Pros and cons of capping credit card interest rates at 15 percent
You would think the idea of a 15 percent limit on the interest credit card companies could charge would be met with a collective sigh of relief from the nation’s consumer debt holders. After all, by Federal Reserve reports, U.S. consumers have amassed almost $4 trillion in active debt, and more than a quarter of the total comes from revolving debt like credit cards. But that doesn’t mean there aren’t a couple of potential drawbacks to the legislation introduced by Sen. Bernie Sanders and Rep. Alexandria Ocasio-Cortez, which the two dubbed the “Loan Shark Prevention Act.”
The intent of the legislation would be to cap credit card interest rates so companies couldn’t charge more than 15 percent interest. It also lets states set yet lower limits if they wish. From Sanders’ perspective, that would halt big banks from charging outrageous interest rates. For those with poor credit scores, the current average is about 24.99 percent. That’s just the average, though, so a portion of the population is paying even higher interest, an amount equal to maybe a third of their charges on an annual basis. “Wall Street today makes tens of billions from people at outrageous interest rates,” Sanders told the Washington Post. But while Sanders is a prominent Democratic presidential hopeful and AOC an outspoken pillar of the newly seated Democratic-controlled Congress, there are some non-political pluses and minuses to the idea. Here are a few of the ripples the legislation to cap credit card interest rates at 15 percent could initiate:
The banks would not be all that happy
This is kind of a given, but worth stating. S&P Global Market Intelligence figures show that banks tallied some $113 billion in credit card interest and fees 2018. And this revenue is something they have had a few years to get used to. The total interest and fees have increased steadily since 2012, up 35 percent in the six-year period.
We might say goodbye to credit card rewards
Some financial experts see the legislation as having the same effect as the 2010 Durbin Amendment of the Dodd-Frank Wall Street Reform and Consumer Protection Act. It limited how much issuers could charge retailers for interchange fees. The resulting pinch on bank revenues led to many of them terminating their debit rewards programs. “Anything that hits banks’ bottom lines hard, as this certainly would, could lead to less lucrative credit card rewards,” Matt Schulz, chief industry analyst at personal-finance site CompareCards.com told MarketWatch. “Banks are already a little queasy about the high cost of the rewards arms race, so taking a big bite out of their interest revenue certainly wouldn’t help.”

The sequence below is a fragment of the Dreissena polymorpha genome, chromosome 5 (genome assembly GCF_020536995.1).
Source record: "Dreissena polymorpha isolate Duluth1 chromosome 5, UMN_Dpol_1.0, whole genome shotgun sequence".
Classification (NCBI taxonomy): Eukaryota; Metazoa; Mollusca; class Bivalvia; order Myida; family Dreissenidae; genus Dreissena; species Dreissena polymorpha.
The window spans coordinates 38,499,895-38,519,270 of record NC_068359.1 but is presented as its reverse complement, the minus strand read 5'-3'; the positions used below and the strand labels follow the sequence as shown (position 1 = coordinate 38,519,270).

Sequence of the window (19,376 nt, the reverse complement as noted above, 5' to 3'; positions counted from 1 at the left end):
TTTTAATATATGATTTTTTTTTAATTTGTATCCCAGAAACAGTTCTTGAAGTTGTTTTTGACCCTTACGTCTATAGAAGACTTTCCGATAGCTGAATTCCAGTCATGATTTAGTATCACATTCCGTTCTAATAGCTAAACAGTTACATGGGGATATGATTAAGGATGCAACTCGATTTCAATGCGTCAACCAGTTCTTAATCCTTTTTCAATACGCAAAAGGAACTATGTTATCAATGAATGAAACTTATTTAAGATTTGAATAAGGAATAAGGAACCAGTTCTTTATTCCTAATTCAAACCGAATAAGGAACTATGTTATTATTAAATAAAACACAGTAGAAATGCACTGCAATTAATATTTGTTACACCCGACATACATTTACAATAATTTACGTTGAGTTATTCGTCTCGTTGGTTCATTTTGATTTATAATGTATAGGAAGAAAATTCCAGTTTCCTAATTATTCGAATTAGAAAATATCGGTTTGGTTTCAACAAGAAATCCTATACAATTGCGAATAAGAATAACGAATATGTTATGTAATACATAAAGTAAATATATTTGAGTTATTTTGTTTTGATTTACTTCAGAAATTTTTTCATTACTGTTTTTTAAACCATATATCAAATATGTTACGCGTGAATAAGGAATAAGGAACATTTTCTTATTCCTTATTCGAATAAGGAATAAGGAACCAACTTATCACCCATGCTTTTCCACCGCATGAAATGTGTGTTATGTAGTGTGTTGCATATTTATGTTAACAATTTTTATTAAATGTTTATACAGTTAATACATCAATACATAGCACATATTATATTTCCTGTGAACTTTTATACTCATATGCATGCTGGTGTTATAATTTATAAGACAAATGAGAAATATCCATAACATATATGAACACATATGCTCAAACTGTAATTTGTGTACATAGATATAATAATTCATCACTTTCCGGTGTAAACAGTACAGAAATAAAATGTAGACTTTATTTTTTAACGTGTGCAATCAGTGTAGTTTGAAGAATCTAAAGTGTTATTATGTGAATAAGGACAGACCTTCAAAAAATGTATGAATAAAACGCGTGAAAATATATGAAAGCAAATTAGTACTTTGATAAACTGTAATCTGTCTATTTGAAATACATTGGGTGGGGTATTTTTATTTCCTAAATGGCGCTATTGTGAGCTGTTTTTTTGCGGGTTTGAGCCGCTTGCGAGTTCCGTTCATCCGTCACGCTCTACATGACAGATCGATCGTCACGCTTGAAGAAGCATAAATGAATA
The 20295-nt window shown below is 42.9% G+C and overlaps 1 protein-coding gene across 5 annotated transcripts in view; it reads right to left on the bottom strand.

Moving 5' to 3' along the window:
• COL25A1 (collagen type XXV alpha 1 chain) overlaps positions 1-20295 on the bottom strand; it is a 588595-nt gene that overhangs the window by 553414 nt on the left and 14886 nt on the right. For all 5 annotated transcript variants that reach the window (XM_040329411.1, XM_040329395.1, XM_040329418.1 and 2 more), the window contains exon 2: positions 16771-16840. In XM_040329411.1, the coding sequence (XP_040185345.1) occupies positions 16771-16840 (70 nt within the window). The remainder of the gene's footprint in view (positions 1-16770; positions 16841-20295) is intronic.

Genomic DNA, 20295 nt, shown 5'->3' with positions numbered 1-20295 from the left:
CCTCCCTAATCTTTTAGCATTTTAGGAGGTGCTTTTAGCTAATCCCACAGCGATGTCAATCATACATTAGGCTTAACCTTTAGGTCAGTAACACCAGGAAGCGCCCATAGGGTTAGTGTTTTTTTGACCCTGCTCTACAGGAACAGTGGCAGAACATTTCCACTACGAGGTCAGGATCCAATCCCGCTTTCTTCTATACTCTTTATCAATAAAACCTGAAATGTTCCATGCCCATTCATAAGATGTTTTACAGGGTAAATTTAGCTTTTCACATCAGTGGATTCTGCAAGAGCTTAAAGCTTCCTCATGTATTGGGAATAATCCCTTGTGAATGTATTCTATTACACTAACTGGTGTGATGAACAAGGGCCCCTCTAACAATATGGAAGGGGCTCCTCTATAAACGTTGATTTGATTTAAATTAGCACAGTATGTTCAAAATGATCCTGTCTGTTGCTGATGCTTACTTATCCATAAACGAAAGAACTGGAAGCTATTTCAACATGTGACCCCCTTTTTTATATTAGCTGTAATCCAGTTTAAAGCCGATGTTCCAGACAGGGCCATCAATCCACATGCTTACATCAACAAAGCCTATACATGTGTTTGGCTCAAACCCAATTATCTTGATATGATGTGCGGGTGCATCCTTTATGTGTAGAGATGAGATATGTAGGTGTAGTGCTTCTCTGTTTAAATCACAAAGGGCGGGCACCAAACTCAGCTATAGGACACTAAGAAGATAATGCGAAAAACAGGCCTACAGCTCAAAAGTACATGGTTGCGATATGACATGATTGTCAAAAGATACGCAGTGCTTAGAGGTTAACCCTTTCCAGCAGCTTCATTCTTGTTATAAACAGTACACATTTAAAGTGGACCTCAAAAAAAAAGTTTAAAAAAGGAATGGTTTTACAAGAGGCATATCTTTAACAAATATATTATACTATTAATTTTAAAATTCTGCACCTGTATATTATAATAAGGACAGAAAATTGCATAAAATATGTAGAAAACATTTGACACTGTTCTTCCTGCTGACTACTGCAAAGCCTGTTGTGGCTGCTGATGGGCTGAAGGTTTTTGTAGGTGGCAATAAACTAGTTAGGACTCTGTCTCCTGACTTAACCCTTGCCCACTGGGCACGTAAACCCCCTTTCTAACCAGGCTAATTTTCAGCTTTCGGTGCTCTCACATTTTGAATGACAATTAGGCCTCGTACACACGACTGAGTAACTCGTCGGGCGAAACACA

Credit card fees could increase
Since this particular legislation does not regulate fees, that might be a place banks try to make up the revenue stream currently coming from credit card interest. So woe betides the future credit card holder who’s enjoying 15 percent interest rates but then runs up against a punitive fee for, say, cash withdrawals or late payments.
Credit seekers might turn to payday loan places
The higher interest rates for people with worse credit ratings theoretically offset the lender’s expenses for defaults. So some experts theorize a lower interest cap might cause banks not to extend credit cards to those with less than stellar credit. Those folks might then have to turn to personal loans or go to the payday places. And while the “Loan Shark Prevention Act” also caps interest rates at those places, loan origination fees can be brutal.
Credit card interest rates would be lots lower
The legislation is unlikely to pass the Republican-controlled Senate, so political watchdogs are mostly philosophizing when they talk about a potential 15 percent credit card interest rate cap. But if it did come about, it would set substantially lower interest rates, particularly for anyone who is paying the Maximum APR. Credit card companies have pushed maximum APRs to levels that are “well above 20 to 25 percent,” CreditCard.com said. For now, they’ll probably stay there. In the future, who knows?